Warning: This contains spoilers. Not seen Patriot? Read our spoiler-free review of the opening episodes here.
Those enchanted, intrigued and gripped by Patriot’s opening episodes won’t be disappointed by the rest of the first season. In fact, if anything, it gets even better. Its unique “Inside Llewyn Davis meets Homeland” vibe is sustained throughout, as weirdness and leftfield plots are added to the already bizarre mix.
We find out who kayak guy is – Rob (the truly awesome Mark Boone Junior, probably best known for Sons of Anarchy), sometime folk-singing collaborator to John (Michael Dorman, outstanding), who’s completely ignorant as to his pal’s secret life as a CIA agent – and are introduced to football-loving British-Iranians from Jaywick Sands, Essex. The all-female homicide squad in the Luxermbourg Police Dept. come properly into play, too – particularly the steely determined Agathe (Aliette Opheim). And, seemingly inconsequential at first, a Japanese puppeteer (Hana Mae Lee) turns out to be a pivotal part of the story.
Although, truth be told, everything in Patriot is pivotal. It’s intricately plotted; not a scene is wasted, nor a story strand left dangling.
Episode 4 sees John’s wife, Alice (Kathleen Munroe) brought into the picture more fully as John breaks the rules – laid down by his CIA father, Tom (Terry O’Quinn) – for the first time and phones her. Her story slow-burns on the sidelines, but, as a representative of John’s conscience (or what remains of it), she is vital – and her suspicion towards the end of the season that John murders for his country will surely have an even bigger impact on Season 2.
This episode also sees one of the many bravura pieces of filmmaking Patriot presents casually – John, in real time, abducts an airline baggage handler (brother to the Brazilian wrestlers he suspects has the $11 million), duct-tapes him into submission and stuffs him into a large bag. For the whole episode, he doggedly carries this man around on his back like it’s the most normal thing in the world; it’s as ludicrous as it is disturbing. Rob, meanwhile, is seen in the hotel giving out CDs, the covers of which show him with John.
How this EP came to be recorded is the subject of the fifth episode’s extended pre-credit sequence, as two damaged men get together and write folk songs of brittle brilliance. And, of course, allowing his photograph to be taken and his real name used, turns out to be another rule John breaks.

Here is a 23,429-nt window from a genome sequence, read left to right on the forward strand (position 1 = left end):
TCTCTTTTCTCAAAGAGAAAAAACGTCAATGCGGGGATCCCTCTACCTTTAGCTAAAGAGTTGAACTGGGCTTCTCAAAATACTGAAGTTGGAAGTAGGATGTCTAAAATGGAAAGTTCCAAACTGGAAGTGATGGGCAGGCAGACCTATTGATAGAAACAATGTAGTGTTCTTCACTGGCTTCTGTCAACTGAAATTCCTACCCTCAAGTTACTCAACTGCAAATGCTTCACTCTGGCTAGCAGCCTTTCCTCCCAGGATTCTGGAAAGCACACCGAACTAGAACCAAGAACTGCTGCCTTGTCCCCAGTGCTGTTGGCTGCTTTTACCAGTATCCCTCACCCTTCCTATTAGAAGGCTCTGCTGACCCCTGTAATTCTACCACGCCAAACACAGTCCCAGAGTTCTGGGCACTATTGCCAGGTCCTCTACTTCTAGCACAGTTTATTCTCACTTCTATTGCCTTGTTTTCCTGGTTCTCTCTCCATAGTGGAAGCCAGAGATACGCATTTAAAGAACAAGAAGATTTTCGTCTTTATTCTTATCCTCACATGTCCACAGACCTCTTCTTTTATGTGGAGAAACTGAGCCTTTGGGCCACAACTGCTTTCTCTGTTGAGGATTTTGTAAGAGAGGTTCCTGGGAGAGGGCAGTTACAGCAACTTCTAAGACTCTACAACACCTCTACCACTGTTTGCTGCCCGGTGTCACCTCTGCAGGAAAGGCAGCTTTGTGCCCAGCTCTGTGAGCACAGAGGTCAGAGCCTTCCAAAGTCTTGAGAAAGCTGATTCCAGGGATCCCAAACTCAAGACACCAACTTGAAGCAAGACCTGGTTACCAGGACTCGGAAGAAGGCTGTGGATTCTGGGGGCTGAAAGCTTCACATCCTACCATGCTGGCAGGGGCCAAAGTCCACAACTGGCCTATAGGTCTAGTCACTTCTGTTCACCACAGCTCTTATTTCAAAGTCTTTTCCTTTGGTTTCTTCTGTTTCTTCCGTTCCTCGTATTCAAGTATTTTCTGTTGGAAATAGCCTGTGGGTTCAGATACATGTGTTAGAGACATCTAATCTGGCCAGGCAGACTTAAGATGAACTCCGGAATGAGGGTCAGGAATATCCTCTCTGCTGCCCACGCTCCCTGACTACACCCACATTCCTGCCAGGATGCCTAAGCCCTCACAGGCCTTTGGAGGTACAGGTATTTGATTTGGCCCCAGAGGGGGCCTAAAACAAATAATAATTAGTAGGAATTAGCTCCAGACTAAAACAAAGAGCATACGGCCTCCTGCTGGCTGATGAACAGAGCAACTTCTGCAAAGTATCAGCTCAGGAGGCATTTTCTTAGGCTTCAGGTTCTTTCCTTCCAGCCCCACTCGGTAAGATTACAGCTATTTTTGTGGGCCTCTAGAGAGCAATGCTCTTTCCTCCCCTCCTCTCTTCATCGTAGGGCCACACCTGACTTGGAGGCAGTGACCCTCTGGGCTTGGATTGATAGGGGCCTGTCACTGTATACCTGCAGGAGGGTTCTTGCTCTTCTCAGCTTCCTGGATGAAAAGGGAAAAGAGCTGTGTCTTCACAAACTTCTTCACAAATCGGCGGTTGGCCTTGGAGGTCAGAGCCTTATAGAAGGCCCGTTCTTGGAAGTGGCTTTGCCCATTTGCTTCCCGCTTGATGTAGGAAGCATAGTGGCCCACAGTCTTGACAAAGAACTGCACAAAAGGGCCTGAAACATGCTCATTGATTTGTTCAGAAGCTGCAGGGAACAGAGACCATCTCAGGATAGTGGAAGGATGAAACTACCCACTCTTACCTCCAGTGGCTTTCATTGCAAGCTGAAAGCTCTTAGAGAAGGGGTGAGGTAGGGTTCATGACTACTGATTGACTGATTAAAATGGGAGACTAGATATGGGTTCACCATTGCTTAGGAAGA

Episode 6 sees Leslie staring repeatedly at his hotel-room minibar – a reminder that he is a recovering alcoholic. We also discover he’s the author of The Structural Dynamics of Flow, an academic manual dealing with how best to get something from point A to point B, whether that be oil or $11 million. Faking an alibi by signing his name in a copy of this book in a library in Luxembourg becomes a major headache for John’s brother, Edward, aka. “Cool Rick” (Michael Chernus).
As a nemesis, Leslie (referred to at all times by Tom as “the man with the girl’s name”) is tenacious, although he never learns what is truly at stake. One almost feels sorry for him – he’s lost so much and is so invested in his pointless job – that when he gets blasted in the face by a shotgun, the realisation that he’s not dead, just peppered with shot, brings genuine relief. Here’s hoping he returns stronger than ever in Season 2.
Cool Rick is an intriguing character, loyally helping out his brother and father, never questioning the rights and wrongs – until, that is, he discovers Dad has asked John to kill people. He perhaps stands in for the American people – he’s overweight, placid and blind to the realities of US foreign policy. When he becomes “dead serious” Rick in the closing episode, he joins Alice and Agathe as a force that may – or may not – turn John away from his murderous mission.
All the myriad complications in John’s life converge for the final two episodes. It’s a dizzying to-do list: stop brain-damaged Steven recalling who pushed him in front of a bus, non-sexually cuddle Icabod (Julian Richings) to stop his blackmail attempt, get his paperwork sorted with HR, kill 11 ducks so his dick of a boss can impress a bloodthirsty woman, do a “Dick Cheney” on Lesley (i.e. shoot him ‘accidentally’ in the face) and then get to Luxembourg to snatch the red garment bag containing the $11 million from the Japanese puppeteer as she’s released from jail (for stealing a dog leash), before either the Iranians or the Brazilians get hold of it.
It’s just fantastically silly and edge-of-the-seat gripping. And even with all this craziness going on, the writers still manage to throw us a curve-ball, and move us at the same time.
Having the puppeteer do the one thing no one had expected – discarding the money because it was “too heavy” (metaphorically as well as literally, one suspects) – is a slice of genius. It gives John chance to really think about where he goes from here. He’s already opted to ride his bicycle into a moving car rather than assassinate the Iranian wife, and now he finds himself sitting beside Agathe at the train station. She has the money with her, but he knows the best thing for his peace of mind is to let her board the train with it. And it seems he has made his choice – to let her go, to quit the job. But, in one last brilliant moment, as Agathe stands in the door of the stationary train carriage, John’s father calls – Rick/Edward has been snatched and without the $11 million, the bad guys will kill him. Smash to black.
Patriot’s whole first season has been simply perfect, although its lackadaisical tone won’t be everyone. For those who get it, John and his supporting cast of fragile weirdos and shallow, self-serving monsters will become like friends. Or, for the really horrible ones, family. We can’t wait to see them all again.
Season 1 and 2 of Patriot are available exclusively on Amazon Prime Video, as part of a £5.99 monthly subscription.